Project Management Institute

Tunnel troubles

Poor Bertha. The giant tunnel-boring machine is at the heart of a US$3.1 billion project that is producing a sinking feeling—among neighboring buildings. Now, the ambitious endeavor in Seattle, Washington, USA has become a very public lesson in all that can go wrong in a project.

“This is like a nightmare you don’t wake up from,” city council member Nick Licata told the Seattle Weekly.

The project plan included building a highway tunnel under the city of Seattle using the world’s largest boring machine, named Bertha. Once the tunnel was complete, an aging elevated viaduct—no longer deemed steadfast against future earthquakes—would be demolished, opening the city’s waterfront. Yet when the tunnel-boring machine’s bearings became clogged with grit just 10 percent into the two-mile (1.6-kilometer) dig, the team struggled to find a fix. Bertha got stuck—and stayed stuck for more than a year.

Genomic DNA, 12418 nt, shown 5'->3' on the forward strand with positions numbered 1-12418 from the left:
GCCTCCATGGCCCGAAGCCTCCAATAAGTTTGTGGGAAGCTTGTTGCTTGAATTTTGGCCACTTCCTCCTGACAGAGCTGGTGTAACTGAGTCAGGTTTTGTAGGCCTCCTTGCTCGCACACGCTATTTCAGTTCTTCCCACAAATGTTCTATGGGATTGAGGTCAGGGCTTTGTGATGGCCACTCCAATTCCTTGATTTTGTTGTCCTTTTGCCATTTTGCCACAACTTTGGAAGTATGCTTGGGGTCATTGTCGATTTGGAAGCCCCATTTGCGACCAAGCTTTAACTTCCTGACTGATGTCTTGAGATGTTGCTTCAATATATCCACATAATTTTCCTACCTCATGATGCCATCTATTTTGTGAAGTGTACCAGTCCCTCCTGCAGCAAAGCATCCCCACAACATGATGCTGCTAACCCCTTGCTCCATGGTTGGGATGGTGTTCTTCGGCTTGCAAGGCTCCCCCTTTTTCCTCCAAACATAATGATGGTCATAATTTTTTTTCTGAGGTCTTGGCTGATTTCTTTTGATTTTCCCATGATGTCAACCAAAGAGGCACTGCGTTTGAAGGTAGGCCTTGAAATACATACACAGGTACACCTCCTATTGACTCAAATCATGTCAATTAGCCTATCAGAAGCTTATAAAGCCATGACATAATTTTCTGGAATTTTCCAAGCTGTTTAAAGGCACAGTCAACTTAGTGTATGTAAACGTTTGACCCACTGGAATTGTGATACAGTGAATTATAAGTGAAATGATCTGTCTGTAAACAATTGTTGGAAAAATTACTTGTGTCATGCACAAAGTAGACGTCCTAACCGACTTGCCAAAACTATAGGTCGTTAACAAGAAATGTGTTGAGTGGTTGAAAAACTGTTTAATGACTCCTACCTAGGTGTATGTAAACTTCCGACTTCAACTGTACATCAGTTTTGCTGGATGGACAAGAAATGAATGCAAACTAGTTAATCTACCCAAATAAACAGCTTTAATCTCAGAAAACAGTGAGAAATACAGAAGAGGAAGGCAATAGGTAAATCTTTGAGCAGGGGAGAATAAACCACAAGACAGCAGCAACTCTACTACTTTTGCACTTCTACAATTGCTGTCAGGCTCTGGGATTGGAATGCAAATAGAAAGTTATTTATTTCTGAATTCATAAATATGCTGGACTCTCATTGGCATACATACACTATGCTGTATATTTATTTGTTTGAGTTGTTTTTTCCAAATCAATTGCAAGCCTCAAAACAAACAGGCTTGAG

“The only thing that’s stopped on the job is the actual tunnel boring itself,” project manager Chris Dixon told Popular Mechanics. “Everything else is going ahead full speed.” The project team was reshuffled to minimize work-stop losses: A team, for instance, began work on a multistory subterranean building that houses controls for signals, airflow and sprinklers, while others on the team were tasked with figuring out how to get Bertha to budge.

The repair project—now underway—to get the original project moving again involves building a 12-story pit to reach the machine. But that digging may be causing damage, including masonry cracks, to nearby buildings in the downtown area. In December, project engineers announced that more than 30 buildings had unexpectedly settled by as much as 1 inch (2.5 centimeters), possibly because of project-related water pumping.

A view from the back end of the tunneling machine, looking toward the tunnel’s entrance

A view from the back end of the tunneling machine, looking toward the tunnel’s entrance

City stakeholders have been vocal in their concerns, demanding reassurances that a fix is on the horizon. But Washington Department of Transportation officials have warned that a new end date for the project, originally slated to be complete in 2015, is impossible to estimate until a fix for Bertha is found. —M. Wright

This material has been reproduced with the permission of the copyright owner. Unauthorized reproduction of this material is strictly prohibited. For permission to reproduce this material, please contact PMI.

FEBRUARY 2015 PM NETWORK

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